Change Your Image
Upload An Image
Crop And Save
The Holy Land (2001)
One of the best I've seen in a long time
Themes of love and trust, played out against a backdrop the horror of which doesn't become clear until the film's final moments, are told in a way that never becomes as predictable as anticipated. Who is the one who really loves? Who is the one who is really honest? This is that increasingly rare jewel: a thought-provoking movie. It is impossible that anyone who actually watches the movie as it unfolds could conclude that it is pro-Palestinian.
The deeply pleasing result of many talents
The truths explored in `Sonny' are not easily accessible to those who have never faced the choice that faces Sonny Phillips: whether to `square up,' or continue in a life style with extremely limited options, and little room for growth. Many who are born into a life of prostitution never seriously consider leaving it, most who have never experienced that life style are unaware of the dishonesties and injustices inherent in living on their more socially-acceptable middle-class level. The story sums up neatly: Sonny comes home after a stint in the army with the goal of leaving behind his former life style as a male prostitute. His mother, Jewel, who turned him out when he was twelve years old, now lives off of Carol, a beautiful young whore who has Sonny's old bedroom. Jewel wants to keep Sonny with her, and have him work as a team with Carol.
Somehow, 26-year-old James Franco is able to tap into a wellspring of emotional depth to show the anguish attendant in the decision Sonny tries to make and honor. Somehow, Nicolas Cage was able to lead him to it. What these two have accomplished should not be overlooked or undervalued. `Sonny' is a magnificent achievement. It is a movie that explores many themes, paramount among them that each of us is worthy of love, capable of innocence and growth. Real affection can be found in the unlikeliest of places, respect shows itself in many ways, trust is fragile, and love doesn't protect anyone from anything. Franco's performance could be considered nothing short of miraculous, if it weren't known how hard-working an actor he is. This range of talent hasn't been seen since 1955; his slight frame belies his power, and his smile is an endearing joy. Mena Suvari, as his love-interest, Carol, is also an unexpected delight, bringing to mind nothing so much as Carroll Baker's performance in `Baby Doll.' Her combination of innocence and sexuality is reminiscent of Marilyn Monroe's, and it's nice that someone is on the scene to keep that flame alive. Also noteworthy is Brenda Vaccaro as Meg, an old trick of Sonny's who's eager to spend time with him again. She brings a warmth and generosity to a role that could seem ludicrous in a lesser actress. Not least among all these terrific talents is Brenda Blethyn as Sonny's mother Jewel. Although her southern accent seems questionable, it's difficult to think of another actress who could make someone who's done something this despicable to her child, seem genuine and likable. As her friend, Harry Dean Stanton also pulls off something unexpected, bringing depth of character to someone whose occupation as a shoplifter could otherwise lead us to think of as shallow. But it is a director's vision that pulls a movie together, and Nicolas Cage is to be heartily and enthusiastically commended for what he's accomplished here. `Sonny' is a wonderful movie.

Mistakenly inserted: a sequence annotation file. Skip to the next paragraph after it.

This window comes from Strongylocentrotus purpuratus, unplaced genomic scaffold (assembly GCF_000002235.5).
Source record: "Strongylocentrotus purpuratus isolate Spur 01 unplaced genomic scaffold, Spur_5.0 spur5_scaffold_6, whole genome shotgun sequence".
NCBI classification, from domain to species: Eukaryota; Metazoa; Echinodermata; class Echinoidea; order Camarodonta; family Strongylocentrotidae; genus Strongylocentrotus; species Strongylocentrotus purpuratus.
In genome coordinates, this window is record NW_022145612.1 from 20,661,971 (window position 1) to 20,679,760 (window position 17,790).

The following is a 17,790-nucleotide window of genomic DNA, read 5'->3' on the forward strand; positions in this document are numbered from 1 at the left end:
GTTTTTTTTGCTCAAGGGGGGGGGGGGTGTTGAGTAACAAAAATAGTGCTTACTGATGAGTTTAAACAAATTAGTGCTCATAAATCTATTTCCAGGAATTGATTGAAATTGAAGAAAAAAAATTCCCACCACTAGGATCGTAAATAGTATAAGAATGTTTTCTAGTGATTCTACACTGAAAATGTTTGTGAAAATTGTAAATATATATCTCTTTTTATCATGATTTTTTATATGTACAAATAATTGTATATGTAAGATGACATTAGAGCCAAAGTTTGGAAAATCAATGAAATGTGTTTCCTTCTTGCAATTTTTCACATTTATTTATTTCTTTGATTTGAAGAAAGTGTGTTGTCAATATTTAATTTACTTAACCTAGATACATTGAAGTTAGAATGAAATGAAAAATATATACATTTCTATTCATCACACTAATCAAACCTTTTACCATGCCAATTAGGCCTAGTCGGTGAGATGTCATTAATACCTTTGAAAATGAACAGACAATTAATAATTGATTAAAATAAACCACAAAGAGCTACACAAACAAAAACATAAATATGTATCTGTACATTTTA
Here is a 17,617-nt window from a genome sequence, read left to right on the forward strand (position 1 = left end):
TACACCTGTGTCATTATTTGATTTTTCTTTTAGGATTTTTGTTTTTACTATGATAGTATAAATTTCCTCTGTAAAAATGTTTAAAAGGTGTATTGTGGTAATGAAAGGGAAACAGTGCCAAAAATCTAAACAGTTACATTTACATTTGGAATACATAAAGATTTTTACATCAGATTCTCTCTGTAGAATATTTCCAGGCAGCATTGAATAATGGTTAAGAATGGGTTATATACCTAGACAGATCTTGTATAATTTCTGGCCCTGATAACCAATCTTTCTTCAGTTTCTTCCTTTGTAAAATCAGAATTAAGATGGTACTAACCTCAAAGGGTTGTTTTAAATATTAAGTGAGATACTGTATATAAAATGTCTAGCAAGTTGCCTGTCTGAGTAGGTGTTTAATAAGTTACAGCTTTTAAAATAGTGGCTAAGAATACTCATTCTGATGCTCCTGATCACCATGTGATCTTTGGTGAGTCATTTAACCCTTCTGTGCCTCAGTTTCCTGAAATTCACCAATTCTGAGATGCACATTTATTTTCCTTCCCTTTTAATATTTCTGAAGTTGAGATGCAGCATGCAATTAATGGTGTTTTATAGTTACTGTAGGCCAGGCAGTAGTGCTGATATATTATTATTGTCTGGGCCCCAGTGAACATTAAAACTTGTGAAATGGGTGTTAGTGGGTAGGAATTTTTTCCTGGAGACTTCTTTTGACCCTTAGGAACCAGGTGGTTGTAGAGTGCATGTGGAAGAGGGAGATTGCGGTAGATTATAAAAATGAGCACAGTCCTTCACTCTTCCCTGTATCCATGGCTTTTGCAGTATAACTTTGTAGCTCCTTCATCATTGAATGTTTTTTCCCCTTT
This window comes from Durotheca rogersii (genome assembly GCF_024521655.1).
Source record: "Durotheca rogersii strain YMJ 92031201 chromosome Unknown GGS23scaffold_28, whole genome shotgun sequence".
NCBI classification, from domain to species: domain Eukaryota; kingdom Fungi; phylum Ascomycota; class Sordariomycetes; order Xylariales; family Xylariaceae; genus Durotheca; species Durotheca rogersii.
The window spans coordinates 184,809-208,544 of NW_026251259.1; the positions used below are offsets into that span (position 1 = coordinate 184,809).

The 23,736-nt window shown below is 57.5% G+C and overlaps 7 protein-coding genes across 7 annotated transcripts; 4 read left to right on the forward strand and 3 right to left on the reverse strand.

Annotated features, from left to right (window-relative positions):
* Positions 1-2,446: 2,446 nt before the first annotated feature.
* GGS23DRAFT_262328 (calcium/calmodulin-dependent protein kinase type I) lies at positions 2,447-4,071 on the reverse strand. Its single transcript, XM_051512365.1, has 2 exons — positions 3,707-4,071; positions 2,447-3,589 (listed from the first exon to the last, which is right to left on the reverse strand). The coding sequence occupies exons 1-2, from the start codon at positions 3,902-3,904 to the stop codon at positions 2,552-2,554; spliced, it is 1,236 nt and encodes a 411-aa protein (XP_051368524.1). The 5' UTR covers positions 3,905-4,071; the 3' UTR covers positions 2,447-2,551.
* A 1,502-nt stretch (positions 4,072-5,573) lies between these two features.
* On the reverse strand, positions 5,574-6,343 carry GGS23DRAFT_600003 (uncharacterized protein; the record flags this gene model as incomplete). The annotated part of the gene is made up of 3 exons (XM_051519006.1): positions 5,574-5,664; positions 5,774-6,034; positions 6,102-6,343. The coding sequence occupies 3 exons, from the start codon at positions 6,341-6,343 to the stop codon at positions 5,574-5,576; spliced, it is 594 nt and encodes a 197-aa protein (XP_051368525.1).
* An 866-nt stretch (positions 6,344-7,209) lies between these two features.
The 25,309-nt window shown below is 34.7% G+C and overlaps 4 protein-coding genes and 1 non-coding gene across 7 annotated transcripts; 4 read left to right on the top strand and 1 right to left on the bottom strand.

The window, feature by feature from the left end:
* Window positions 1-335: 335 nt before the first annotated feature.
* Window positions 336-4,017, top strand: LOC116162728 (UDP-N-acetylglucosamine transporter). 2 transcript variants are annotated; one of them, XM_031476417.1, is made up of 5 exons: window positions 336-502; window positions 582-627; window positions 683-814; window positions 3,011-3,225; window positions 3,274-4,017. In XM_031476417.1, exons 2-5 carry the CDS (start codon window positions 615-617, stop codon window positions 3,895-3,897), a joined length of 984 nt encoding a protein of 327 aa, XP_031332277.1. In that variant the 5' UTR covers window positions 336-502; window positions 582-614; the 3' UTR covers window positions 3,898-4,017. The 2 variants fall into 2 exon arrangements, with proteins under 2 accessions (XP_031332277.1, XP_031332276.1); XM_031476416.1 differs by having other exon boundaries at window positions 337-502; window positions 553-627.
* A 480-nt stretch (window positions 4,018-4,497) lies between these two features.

What could be less enthralling than watching a conversation?
Those unable to carry on simple conversations and who are unused to being honest with themselves and/or their friends might be able to feel a connection to this singularly uninvolving non-drama. Since it's impossible to care about any of the characters, whether or not an actual rape occurred ten years previously is a matter of indifference. More than anything else, this movie seems to be the result of a writer showing off his vocabulary, a masturbatory exercise that forces viewers into the role of reluctant voyeurs of inconsequential crimes.
My Friend's Love Affair (2001)
A movie for people who don't mind living real lives
The story of MFLA is simple and easy to tell; yet it manages to get to the core of how difficult it can be to form a meaningful adult connection.
John and Mary work in the same office. They get along well, and talk about the difficulty, as divorced adults, each is having in trying to socialize with others in any meaningful way. One night they run into each other at a Woody Allen double feature. Soon, they are having a relationship they must keep secret from their co-workers: a romantic attachment at work means certain dismissal. This situation provides the groundwork for an unexpected sense of the comedic. The performances are so natural, it seems more like watching real people rather than actors. The characters are credible, and there is nothing contrived about this movie. In fact, the story is so firmly grounded in reality that it may not provide the escapism that many look for in a movie. As well, it's realism is not of the grim despair that attracts the art house crowds. It's a comedy for people who don't mind living real lives.
The sweet naturalness of John and Mary, and their friends at work, expresses an unexpectedly subtle vulnerability that makes one feel emotionally naked. This effect is practically subliminal, and is one of the movie's strengths. Another is the dialogue, which is clean, clear, and brings us quickly to what's important in each person's life.